House conservatives press for $120 billion in spending cuts, watchdogs already have wish list
Federal funding runs out after Sept. 30. The conservative House Freedom Caucus has proposed reverting to domestic spending levels of $1.47 trillion, which would come in at about $120 billion less than the debt ceiling agreement that President Biden and House Speaker Kevin McCarthy previously reached.
House conservatives are continuing their push for domestic spending cuts of $120 billion as part of the appropriations bill that Congress must pass before Sept. 30 to avoid a government shutdown.
The conservative House Freedom Caucus has proposed reverting to domestic spending levels of $1.47 trillion, which would come in at about $120 billion less than the debt ceiling agreement that President Biden and House Speaker Kevin McCarthy previously reached.
The budget watchdog group, OpenTheBooks.com says it has identified a series of areas the House GOP could find taxpayer savings.
The U.S. government has estimated that there has been about $3 trillion of improper payments made across a host of federal programs since 2004. In 2022, the total was $247 billion. OpenTheBooks.com estimates that the 2022 total to be about $20.5 billion per month or more than $675 million each day.
"If the government could simply revert back to pre-COVID levels of mistaken payments, which average $150 billion since 2004, we would save $97 billion versus 2022," according to the group's analysis. "Concurrently, if President Biden set a similar goal as President Obama and aimed to reduce average annual improper payments by $50 billion, it would be a massive savings for taxpayers."
The watchdog group also said public relations staff across the federal government is costing taxpayers hundreds of millions of dollars. "During FY2022, the federal government employed 4,194 public affairs staffers across all departments. That’s more than one for every county in the United States (3,143)," read the analysis. "At the EPA alone, an agency frequently critiqued for overreach, there are 222 public affairs professionals. What does all this cost? $382,000,871 in base salary and $457,874,795 in adjusted salary."
Returning to a ban on earmarks could result in substantial savings as well, according to the organization's estimates. The FY2023 omnibus bill that passed last December contained about 7,500 earmarks worth $16 billion.
"Overall, Democrats earmarked $9.1 billion, Republicans earmarked $6.4 billion, and bipartisan groups of legislators earmarked an additional $476 million," their analysis showed.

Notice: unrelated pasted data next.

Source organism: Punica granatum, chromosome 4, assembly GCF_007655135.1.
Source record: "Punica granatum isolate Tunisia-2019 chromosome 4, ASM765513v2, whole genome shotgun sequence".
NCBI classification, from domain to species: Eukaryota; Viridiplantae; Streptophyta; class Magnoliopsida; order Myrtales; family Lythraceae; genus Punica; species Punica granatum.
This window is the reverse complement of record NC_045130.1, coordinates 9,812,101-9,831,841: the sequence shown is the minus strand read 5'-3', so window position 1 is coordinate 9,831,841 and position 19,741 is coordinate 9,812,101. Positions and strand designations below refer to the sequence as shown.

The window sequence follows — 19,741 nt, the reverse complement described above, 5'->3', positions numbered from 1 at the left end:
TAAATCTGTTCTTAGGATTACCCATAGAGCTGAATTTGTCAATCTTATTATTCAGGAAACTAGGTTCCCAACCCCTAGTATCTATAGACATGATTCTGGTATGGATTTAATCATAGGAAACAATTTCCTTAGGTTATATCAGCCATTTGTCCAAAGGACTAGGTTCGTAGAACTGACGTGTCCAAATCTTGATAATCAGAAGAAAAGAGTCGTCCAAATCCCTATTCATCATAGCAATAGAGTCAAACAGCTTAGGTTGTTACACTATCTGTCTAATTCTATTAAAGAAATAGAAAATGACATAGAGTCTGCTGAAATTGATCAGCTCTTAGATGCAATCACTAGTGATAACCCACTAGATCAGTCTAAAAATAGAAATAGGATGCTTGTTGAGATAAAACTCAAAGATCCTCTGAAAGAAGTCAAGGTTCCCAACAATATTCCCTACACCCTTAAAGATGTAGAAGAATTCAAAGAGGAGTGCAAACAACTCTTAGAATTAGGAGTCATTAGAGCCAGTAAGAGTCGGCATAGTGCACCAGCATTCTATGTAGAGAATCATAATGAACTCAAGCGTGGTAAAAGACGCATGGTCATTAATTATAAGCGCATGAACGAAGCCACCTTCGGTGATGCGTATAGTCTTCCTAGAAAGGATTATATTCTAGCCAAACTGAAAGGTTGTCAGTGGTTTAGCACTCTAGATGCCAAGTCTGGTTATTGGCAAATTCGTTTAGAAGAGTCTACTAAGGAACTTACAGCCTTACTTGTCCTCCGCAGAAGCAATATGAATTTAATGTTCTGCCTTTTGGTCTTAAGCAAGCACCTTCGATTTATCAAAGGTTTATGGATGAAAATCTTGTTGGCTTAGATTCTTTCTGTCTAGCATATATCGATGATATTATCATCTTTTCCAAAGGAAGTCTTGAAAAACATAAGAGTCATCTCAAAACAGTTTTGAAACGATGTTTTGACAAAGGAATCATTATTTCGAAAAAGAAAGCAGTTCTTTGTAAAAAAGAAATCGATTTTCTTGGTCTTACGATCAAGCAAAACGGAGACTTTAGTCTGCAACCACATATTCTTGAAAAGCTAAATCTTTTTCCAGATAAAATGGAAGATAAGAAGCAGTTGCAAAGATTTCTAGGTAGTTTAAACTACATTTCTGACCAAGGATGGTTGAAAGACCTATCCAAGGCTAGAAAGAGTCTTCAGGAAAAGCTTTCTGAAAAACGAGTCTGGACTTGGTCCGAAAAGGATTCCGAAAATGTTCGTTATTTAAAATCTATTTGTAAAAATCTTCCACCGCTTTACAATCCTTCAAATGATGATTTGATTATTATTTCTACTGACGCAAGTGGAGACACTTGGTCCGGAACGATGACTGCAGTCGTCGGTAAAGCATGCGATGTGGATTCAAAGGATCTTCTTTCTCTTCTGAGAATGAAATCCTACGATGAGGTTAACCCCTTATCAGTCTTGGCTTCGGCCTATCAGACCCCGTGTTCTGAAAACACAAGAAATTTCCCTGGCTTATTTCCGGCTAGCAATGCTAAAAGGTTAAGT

Another area where savings could be found is federal workers with unpaid taxes, which some estimates put as high as $1.5 billion.
OpenTheBooks.com also reported that the U.S. Treasury Inspector General for Tax Administration found that the amount of "delinquent Federal civilian employees has increased by 32 percent from Fiscal Years (FY) 2015 to 2021.” In the past, Republican legislators proposed bills requiring federal workers to pay their taxes or face removal but Congress has not acted on the legislation.
Some federal agencies are still grappling with the issue of duplicative payments.
Under the debt ceiling negotiations of 2010, then Sen. Tom Coburn (R-Ok.) was able secure a provision that required the Government Accountability Office (GAO) to find and report duplicative spending to the Congress.
"In June 2023, GAO reported savings of $46.8 billion from duplicative spending that was found and eliminated. Staying committed to the Coburn rule in future budgets will ensure some baseline savings for years to come, even in they may pale in comparison to overall waste," according to the watchdog group.
The group also said spending on law enforcement practices of certain federal agencies is an area that Congress could trim in the federal budget. They noted that the Internal Revenue Service has spent millions on law enforcement gear since 2006 and other agencies such as Veterans Affairs and the Environmental Protection Agency "engage in law enforcement or protection activities."
In June of this year, Sen. Joni Ernst (R-La.) released a report stating that the Internal Revenue Service alone has spent $35.2 million on guns, ammunition, and military-style equipment since 2006, including $10 million in weaponry and gear since 2020.
House Speaker Kevin McCarthy needs the support of House conservatives to move an appropriations bill across the finish line in the House unless he relies on votes from moderate Democrats. He made progress on that front Tuesday evening, when House Republicans advanced four different appropriations bills, though conservatives in the lower house have expressed concern about the current form of those bills.
Rep. Matt Gaetz (R-Fl.) has said conservatives are committing to securing spending reductions despite the Sept. 30 deadline fast approaching.
"If the departments of Labor and Education have to shut down for a few days as we get their appropriations in line, that's certainly not something that is optimal but I think it's better than continuing on the current path," he said.
Gaetz also said he would take a pay cut if the shutdown occurs.
“It is my understanding that pursuant to the Constitution, members of Congress will continue to receive their pay during a lapse in appropriations,” Gaetz wrote in a letter to House Chief Administration Officer Catherine Szpindor on Monday. “Therefore, I am requesting that in the case of a lapse of appropriations beginning at 12:00 a.m. on October 1, 2023, my pay be withheld until legislation has taken effect to end such lapse in appropriations in its entirety.”